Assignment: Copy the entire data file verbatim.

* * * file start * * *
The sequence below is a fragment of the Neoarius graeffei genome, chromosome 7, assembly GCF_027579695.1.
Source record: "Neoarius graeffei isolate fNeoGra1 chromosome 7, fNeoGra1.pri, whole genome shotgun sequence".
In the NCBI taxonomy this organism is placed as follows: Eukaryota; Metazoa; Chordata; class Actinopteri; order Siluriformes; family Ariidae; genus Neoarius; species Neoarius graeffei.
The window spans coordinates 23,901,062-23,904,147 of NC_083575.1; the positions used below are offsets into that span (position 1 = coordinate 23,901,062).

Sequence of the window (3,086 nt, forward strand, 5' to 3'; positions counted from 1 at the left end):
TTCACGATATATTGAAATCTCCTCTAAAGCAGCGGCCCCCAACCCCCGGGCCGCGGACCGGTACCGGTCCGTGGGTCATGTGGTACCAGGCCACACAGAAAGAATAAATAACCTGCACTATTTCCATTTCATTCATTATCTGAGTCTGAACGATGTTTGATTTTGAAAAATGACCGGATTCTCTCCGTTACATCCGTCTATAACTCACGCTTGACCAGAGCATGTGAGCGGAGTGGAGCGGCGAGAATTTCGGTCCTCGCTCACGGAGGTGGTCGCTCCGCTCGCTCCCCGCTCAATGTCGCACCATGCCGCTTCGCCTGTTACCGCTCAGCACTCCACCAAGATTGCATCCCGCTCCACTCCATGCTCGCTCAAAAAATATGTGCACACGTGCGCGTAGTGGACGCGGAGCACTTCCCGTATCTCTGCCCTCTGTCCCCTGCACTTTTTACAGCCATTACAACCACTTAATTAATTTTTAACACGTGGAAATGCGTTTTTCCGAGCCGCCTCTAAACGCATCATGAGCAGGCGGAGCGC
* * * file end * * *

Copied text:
The sequence below is a fragment of the Neoarius graeffei genome, chromosome 7, assembly GCF_027579695.1.
Source record: "Neoarius graeffei isolate fNeoGra1 chromosome 7, fNeoGra1.pri, whole genome shotgun sequence".
In the NCBI taxonomy this organism is placed as follows: Eukaryota; Metazoa; Chordata; class Actinopteri; order Siluriformes; family Ariidae; genus Neoarius; species Neoarius graeffei.
The window spans coordinates 23,901,062-23,904,147 of NC_083575.1; the positions used below are offsets into that span (position 1 = coordinate 23,901,062).

Sequence of the window (3,086 nt, forward strand, 5' to 3'; positions counted from 1 at the left end):
TTCACGATATATTGAAATCTCCTCTAAAGCAGCGGCCCCCAACCCCCGGGCCGCGGACCGGTACCGGTCCGTGGGTCATGTGGTACCAGGCCACACAGAAAGAATAAATAACCTGCACTATTTCCATTTCATTCATTATCTGAGTCTGAACGATGTTTGATTTTGAAAAATGACCGGATTCTCTCCGTTACATCCGTCTATAACTCACGCTTGACCAGAGCATGTGAGCGGAGTGGAGCGGCGAGAATTTCGGTCCTCGCTCACGGAGGTGGTCGCTCCGCTCGCTCCCCGCTCAATGTCGCACCATGCCGCTTCGCCTGTTACCGCTCAGCACTCCACCAAGATTGCATCCCGCTCCACTCCATGCTCGCTCAAAAAATATGTGCACACGTGCGCGTAGTGGACGCGGAGCACTTCCCGTATCTCTGCCCTCTGTCCCCTGCACTTTTTACAGCCATTACAACCACTTAATTAATTTTTAACACGTGGAAATGCGTTTTTCCGAGCCGCCTCTAAACGCATCATGAGCAGGCGGAGCGC